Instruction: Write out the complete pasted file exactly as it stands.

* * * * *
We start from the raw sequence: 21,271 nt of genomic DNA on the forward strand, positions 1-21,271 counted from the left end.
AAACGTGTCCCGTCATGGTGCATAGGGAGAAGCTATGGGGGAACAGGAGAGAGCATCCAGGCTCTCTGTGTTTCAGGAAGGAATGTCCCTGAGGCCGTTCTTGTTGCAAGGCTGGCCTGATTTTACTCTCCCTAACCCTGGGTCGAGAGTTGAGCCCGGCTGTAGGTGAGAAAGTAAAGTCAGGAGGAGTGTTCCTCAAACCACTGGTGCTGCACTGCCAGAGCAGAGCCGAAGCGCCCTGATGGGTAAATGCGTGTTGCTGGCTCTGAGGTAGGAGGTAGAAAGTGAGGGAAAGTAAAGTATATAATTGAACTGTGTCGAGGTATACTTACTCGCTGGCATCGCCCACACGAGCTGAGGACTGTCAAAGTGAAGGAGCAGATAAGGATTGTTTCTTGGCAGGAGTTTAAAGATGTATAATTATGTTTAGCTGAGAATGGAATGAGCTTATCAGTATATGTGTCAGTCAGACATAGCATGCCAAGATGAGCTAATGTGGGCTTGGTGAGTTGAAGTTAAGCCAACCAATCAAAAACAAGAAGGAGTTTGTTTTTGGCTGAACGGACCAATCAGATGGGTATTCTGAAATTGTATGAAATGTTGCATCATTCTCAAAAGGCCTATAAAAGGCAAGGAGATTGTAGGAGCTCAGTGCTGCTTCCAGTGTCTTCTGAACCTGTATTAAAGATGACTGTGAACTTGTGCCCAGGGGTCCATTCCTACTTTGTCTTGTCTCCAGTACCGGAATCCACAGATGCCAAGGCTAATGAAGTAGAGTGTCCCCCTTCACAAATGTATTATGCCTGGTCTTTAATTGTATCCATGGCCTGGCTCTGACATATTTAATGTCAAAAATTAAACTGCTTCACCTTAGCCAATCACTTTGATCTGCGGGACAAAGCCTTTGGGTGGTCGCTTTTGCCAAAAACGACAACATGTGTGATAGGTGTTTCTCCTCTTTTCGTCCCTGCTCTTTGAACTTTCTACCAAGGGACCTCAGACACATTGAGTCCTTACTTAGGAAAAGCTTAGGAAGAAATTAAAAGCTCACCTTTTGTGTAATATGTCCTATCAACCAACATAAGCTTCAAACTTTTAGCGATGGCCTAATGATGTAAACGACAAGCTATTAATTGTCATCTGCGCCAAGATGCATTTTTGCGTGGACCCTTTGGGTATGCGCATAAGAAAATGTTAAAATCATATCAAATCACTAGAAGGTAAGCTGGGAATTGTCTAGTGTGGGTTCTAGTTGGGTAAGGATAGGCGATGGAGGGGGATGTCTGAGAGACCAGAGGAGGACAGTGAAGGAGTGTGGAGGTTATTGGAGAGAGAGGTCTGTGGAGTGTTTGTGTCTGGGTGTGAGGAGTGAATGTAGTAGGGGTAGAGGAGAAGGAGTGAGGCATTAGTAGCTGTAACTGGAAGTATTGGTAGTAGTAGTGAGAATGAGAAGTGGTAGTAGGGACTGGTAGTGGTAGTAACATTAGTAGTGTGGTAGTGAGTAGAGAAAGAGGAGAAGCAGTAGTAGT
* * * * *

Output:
We start from the raw sequence: 21,271 nt of genomic DNA on the forward strand, positions 1-21,271 counted from the left end.
AAACGTGTCCCGTCATGGTGCATAGGGAGAAGCTATGGGGGAACAGGAGAGAGCATCCAGGCTCTCTGTGTTTCAGGAAGGAATGTCCCTGAGGCCGTTCTTGTTGCAAGGCTGGCCTGATTTTACTCTCCCTAACCCTGGGTCGAGAGTTGAGCCCGGCTGTAGGTGAGAAAGTAAAGTCAGGAGGAGTGTTCCTCAAACCACTGGTGCTGCACTGCCAGAGCAGAGCCGAAGCGCCCTGATGGGTAAATGCGTGTTGCTGGCTCTGAGGTAGGAGGTAGAAAGTGAGGGAAAGTAAAGTATATAATTGAACTGTGTCGAGGTATACTTACTCGCTGGCATCGCCCACACGAGCTGAGGACTGTCAAAGTGAAGGAGCAGATAAGGATTGTTTCTTGGCAGGAGTTTAAAGATGTATAATTATGTTTAGCTGAGAATGGAATGAGCTTATCAGTATATGTGTCAGTCAGACATAGCATGCCAAGATGAGCTAATGTGGGCTTGGTGAGTTGAAGTTAAGCCAACCAATCAAAAACAAGAAGGAGTTTGTTTTTGGCTGAACGGACCAATCAGATGGGTATTCTGAAATTGTATGAAATGTTGCATCATTCTCAAAAGGCCTATAAAAGGCAAGGAGATTGTAGGAGCTCAGTGCTGCTTCCAGTGTCTTCTGAACCTGTATTAAAGATGACTGTGAACTTGTGCCCAGGGGTCCATTCCTACTTTGTCTTGTCTCCAGTACCGGAATCCACAGATGCCAAGGCTAATGAAGTAGAGTGTCCCCCTTCACAAATGTATTATGCCTGGTCTTTAATTGTATCCATGGCCTGGCTCTGACATATTTAATGTCAAAAATTAAACTGCTTCACCTTAGCCAATCACTTTGATCTGCGGGACAAAGCCTTTGGGTGGTCGCTTTTGCCAAAAACGACAACATGTGTGATAGGTGTTTCTCCTCTTTTCGTCCCTGCTCTTTGAACTTTCTACCAAGGGACCTCAGACACATTGAGTCCTTACTTAGGAAAAGCTTAGGAAGAAATTAAAAGCTCACCTTTTGTGTAATATGTCCTATCAACCAACATAAGCTTCAAACTTTTAGCGATGGCCTAATGATGTAAACGACAAGCTATTAATTGTCATCTGCGCCAAGATGCATTTTTGCGTGGACCCTTTGGGTATGCGCATAAGAAAATGTTAAAATCATATCAAATCACTAGAAGGTAAGCTGGGAATTGTCTAGTGTGGGTTCTAGTTGGGTAAGGATAGGCGATGGAGGGGGATGTCTGAGAGACCAGAGGAGGACAGTGAAGGAGTGTGGAGGTTATTGGAGAGAGAGGTCTGTGGAGTGTTTGTGTCTGGGTGTGAGGAGTGAATGTAGTAGGGGTAGAGGAGAAGGAGTGAGGCATTAGTAGCTGTAACTGGAAGTATTGGTAGTAGTAGTGAGAATGAGAAGTGGTAGTAGGGACTGGTAGTGGTAGTAACATTAGTAGTGTGGTAGTGAGTAGAGAAAGAGGAGAAGCAGTAGTAGT